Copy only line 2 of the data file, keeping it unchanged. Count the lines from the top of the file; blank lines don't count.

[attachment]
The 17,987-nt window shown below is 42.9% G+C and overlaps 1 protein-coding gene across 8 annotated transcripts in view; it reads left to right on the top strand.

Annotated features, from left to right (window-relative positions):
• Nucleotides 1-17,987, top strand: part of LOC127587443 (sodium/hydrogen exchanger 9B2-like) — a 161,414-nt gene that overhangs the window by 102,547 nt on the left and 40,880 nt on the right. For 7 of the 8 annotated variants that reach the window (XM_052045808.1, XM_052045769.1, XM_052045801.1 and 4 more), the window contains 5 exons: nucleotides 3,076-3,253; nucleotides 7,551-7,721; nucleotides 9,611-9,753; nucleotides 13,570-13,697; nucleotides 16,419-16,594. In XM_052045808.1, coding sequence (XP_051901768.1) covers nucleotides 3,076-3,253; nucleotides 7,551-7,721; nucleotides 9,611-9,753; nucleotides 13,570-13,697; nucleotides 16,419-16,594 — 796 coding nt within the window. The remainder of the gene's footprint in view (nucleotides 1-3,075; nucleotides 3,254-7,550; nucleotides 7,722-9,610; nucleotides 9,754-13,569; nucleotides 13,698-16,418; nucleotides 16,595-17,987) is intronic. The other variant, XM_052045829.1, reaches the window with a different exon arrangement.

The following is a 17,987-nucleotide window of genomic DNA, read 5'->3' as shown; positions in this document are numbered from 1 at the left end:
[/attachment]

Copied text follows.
Annotated features, from left to right (window-relative positions):